Worldwide, 675 million people still lack access to electricity, with more than 70% — 600 million— living in sub-Saharan Africa. Lack of sufficient power generation capacity and inadequate distribution networks are a big part of the problem. But even many who are connected to the grid face an unreliable power supply due to poor maintenance of transmission and distribution infrastructure.

Reliable power is especially critical for healthcare services, which need it for lighting, vaccine storage, water provision, sterilization of medical equipment, and operation of critical appliances such as ventilators and oxygen concentrators. Yet 15% of medical facilities in sub-Saharan Africa lack connection to power, and only 40% of the connected ones receive a reliable supply.

While electricity access in Kenya has improved tremendously over the last decade, reaching 75% of the total population, 26% of the country’s medical facilities lack a power connection. And only 15% of the grid-connected ones receive uninterrupted electricity.

Decentralized renewable energy solutions offer many benefits. Due to their ease of installation coupled with onsite power generation capacity, they can help deliver affordable electricity to rural health facilities located in areas where extending the grid may not be economically viable. When integrated with battery storage, these systems can also provide back-up power in areas experiencing irregular electricity supply from the grid, replacing expensive and polluting diesel generators.

Reduced operational and maintenance costs in the long-term are also a big benefit of distributed renewable energy systems — both in alleviating the need for generators and offering savings compared to grid-provided power. In Makueni County, Kenya, where WRI Africa and Strathmore University are supporting the county government in developing its integrated energy plan, the local government incurs a monthly electricity bill of about $13,000 for just one of its main facilities, Makueni Level 6 hospital, which serves between 1,000 – 1,200 patients daily. The county government is exploring solar energy as a potential option to help reduce costs.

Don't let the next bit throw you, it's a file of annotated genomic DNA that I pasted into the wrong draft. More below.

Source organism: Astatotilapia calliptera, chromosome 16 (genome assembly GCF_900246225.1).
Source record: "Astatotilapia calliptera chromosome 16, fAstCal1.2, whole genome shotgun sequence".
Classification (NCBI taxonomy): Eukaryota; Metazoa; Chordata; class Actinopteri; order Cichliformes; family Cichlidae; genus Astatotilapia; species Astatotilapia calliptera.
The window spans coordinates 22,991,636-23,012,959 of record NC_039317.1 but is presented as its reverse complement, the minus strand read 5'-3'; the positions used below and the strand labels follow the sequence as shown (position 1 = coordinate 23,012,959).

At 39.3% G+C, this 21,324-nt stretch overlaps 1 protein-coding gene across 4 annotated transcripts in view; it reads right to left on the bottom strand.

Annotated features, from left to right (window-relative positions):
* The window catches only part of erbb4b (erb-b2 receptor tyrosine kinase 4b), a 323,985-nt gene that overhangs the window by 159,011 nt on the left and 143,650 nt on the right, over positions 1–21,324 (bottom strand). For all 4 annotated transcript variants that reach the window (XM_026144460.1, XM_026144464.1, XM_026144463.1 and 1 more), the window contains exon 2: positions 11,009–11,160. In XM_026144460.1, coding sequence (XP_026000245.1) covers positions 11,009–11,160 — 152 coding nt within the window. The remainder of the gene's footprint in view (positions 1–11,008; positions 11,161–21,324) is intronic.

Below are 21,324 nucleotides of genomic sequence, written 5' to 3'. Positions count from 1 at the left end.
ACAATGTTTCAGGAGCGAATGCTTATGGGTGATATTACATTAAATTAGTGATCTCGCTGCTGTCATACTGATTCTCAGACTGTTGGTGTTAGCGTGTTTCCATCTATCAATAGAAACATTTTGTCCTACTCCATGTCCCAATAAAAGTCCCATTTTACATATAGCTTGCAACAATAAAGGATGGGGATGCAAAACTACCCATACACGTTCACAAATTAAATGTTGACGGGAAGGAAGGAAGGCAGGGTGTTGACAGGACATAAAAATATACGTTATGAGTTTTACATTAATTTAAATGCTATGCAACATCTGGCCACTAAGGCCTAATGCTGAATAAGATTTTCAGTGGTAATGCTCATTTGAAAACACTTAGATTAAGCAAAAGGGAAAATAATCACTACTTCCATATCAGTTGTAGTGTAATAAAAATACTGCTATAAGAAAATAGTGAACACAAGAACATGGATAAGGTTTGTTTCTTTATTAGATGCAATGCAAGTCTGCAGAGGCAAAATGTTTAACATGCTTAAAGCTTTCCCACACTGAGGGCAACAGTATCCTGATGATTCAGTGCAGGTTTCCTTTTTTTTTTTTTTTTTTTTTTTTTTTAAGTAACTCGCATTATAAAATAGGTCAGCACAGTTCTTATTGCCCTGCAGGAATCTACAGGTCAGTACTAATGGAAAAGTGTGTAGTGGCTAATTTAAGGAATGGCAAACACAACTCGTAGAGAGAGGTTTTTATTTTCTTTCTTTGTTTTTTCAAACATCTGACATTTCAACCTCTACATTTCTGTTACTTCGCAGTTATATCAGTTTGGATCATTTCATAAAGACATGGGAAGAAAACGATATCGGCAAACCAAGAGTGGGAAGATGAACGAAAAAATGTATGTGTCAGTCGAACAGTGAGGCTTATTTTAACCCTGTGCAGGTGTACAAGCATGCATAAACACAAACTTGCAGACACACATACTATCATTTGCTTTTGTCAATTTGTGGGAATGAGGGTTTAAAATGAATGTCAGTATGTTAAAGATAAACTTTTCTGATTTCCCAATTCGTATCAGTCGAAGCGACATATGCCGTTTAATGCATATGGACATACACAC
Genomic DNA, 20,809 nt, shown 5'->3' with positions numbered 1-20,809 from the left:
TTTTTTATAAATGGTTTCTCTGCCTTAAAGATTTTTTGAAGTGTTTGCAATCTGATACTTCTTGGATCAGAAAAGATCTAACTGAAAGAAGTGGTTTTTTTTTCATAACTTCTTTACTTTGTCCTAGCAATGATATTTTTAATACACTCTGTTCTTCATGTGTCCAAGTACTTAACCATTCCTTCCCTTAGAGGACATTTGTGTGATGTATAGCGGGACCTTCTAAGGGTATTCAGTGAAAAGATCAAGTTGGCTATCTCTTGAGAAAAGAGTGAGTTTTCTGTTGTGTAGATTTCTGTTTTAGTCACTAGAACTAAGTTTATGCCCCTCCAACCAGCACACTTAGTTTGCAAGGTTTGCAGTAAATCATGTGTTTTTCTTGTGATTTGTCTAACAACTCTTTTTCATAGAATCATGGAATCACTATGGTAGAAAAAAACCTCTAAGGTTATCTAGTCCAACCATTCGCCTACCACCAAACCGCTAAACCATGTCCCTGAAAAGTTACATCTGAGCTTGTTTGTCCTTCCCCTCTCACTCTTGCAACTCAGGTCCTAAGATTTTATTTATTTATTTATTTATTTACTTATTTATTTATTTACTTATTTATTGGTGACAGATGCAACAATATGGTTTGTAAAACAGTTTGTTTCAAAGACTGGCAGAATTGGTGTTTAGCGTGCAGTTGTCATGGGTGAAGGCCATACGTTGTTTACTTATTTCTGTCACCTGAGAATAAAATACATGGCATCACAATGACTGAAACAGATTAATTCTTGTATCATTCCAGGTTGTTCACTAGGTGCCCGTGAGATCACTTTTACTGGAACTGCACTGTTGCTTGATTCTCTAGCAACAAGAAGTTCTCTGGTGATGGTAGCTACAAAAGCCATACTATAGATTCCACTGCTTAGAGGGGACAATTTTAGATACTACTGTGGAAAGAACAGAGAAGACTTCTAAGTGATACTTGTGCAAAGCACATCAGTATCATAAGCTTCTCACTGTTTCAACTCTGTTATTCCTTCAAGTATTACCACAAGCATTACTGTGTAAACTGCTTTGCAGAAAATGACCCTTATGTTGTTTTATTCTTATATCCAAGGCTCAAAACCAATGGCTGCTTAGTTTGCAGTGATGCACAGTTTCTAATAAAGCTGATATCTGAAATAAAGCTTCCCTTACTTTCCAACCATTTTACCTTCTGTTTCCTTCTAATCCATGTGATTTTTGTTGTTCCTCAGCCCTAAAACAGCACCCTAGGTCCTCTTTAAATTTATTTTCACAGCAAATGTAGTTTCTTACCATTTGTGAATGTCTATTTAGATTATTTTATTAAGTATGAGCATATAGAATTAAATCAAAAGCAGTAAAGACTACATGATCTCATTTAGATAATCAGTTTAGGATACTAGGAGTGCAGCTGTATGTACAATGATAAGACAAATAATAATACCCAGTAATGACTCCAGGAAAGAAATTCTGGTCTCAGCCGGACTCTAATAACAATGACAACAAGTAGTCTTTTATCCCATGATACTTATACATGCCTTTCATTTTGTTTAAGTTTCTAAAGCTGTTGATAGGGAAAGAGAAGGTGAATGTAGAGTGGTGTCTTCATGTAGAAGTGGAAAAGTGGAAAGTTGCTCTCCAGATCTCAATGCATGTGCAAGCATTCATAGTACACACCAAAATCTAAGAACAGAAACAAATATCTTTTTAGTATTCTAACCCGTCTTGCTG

Innovative Financing Models Put Distributed Renewable Energy Within Reach

One of the biggest challenges of bringing distributed renewable energy to Africa’s healthcare sector is financing. For example, a recent report by Sustainable Energy for All (SE4All) estimates that electrifying Kenya’s healthcare facilities alone will require $235 million, including $133 million for private facilities and $102 million for public ones. While on-site solar power offers cost savings over the long-term, upfront equipment expenses can be steep.

Over the last two years, Differ Community Power (DCP) in collaboration with Population Services (PS) Kenya and WRI Africa have been supporting electrification of five healthcare facilities in Kenya using solar PV and storage. Top Care Nursing Home’s solar installation project offers an example of how innovative financing models can bring distributed solar within reach even for resource-strapped medical centers.

DCP (the developer) offers a “lease-to-own” model for solar PV systems. Against a small downpayment (10% of the total investment cost), DCP procures, installs and operates the system over an agreed period — usually 5 to 7 years, by which time the end user (in this case, the nursing home) will have fully paid for the system. In addition to helping reduce the up-front cost of the investment, this model provides a closer business relationship between the developer and end-user, thus removing technology risks associated with potential system failures.

The team from DCP remotely monitored the system installed at Top Care Nursing Home throughout Kenya’s recent power blackout, providing staff at the facility with real-time support to troubleshoot challenges. This helped the nursing home remain operational for the entire outage without needing to use its standby generator.

Better Healthcare through Decentralized Renewables

When healthcare facilities lose power or need to spend scarce resources on expensive generators, it’s ultimately the patients who suffer. Policymakers, investors, development partners, companies and others must realize that renewable energy is not just about generating environmental benefits; it’s about creating resilient and affordable power systems that protect people’s health.

Source: www.wri.org

About İsmail Uğural

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